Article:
Dune: The Burtlerian Jihad is the fourth Dune novel I have read by Brian Herbert and Kevin J. Anderson. One of the things I really liked about this book was the quotes at the binging of each chapter.
“Religion, time and time again, brings down
Empires, rotting them from within.”
This is one of said quotes. The reason why I enjoy these quotes is because not only do they always have something to do with the chapter they have meaning in our world as well as the dune world.
I also enjoyed the way this book was written, in very small five to twelve page chapters. The reason for this is because of the huge amount of significant characters. Every chapter the story changes randomly between a group of nine to ten main characters that usually have nothing to do with each other until a twist in the plot brings them together. An example of this is there is a character named Selim who lives on Arrakis know to the people who live there as Dune. Has had not had anything to do with any of the other characters and have only had a few appearances in the book but he will most likely have a lager part in the next book in the series.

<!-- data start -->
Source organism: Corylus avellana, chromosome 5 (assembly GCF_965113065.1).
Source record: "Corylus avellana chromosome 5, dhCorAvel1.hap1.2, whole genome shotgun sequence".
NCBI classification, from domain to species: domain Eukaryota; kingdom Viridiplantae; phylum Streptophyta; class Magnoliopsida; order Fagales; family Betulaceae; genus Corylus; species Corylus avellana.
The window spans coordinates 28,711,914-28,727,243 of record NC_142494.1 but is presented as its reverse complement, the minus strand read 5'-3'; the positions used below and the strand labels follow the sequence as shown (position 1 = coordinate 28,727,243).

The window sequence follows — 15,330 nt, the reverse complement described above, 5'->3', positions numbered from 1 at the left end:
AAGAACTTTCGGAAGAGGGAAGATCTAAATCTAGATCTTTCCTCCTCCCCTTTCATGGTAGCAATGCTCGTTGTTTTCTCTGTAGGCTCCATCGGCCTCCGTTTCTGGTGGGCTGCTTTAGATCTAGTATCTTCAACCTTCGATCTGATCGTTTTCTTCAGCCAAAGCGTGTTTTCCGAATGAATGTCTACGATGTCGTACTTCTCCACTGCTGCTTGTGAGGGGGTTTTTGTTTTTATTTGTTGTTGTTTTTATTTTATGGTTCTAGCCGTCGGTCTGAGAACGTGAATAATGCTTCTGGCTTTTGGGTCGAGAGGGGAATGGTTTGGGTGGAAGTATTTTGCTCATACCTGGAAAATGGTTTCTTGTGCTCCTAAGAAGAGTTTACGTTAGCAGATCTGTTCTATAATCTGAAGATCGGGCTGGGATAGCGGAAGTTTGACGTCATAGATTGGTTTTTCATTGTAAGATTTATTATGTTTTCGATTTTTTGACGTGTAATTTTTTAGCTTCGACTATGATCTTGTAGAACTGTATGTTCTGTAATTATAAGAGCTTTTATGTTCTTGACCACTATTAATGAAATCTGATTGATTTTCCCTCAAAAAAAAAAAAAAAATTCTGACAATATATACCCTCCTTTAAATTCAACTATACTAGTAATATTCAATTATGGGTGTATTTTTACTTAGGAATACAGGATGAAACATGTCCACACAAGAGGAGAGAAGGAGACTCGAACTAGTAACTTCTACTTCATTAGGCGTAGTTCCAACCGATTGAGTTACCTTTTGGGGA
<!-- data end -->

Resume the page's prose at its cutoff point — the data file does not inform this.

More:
The aspect of this book that I like the most, though, was the immense amount of detail the book has. It is as if the authors are actually in the world of Dune accompanying the characters and simply writing exactly what they see around them. Whenever a setting was described I could see it in my mind. The authors have everything detailed down to how the advanced technology in the book functions.
To answer if the book was successful in compelling its message I would say yes. The main Idea in this story is that man is getting far too reliant on external sources to do everything for them and then eventually it will all come crashing down and people will not know what to do. It gets this across in the quotes at the beginning of the chapter as well as having some of the characters simply stating it, Comparing mankind to sloughs and deadwood.
Overall I would say that I greatly enjoyed this book. It was written well, has great description and the imagination of these two authors is incredible. I give it a 9.8 on a completely undefined scale.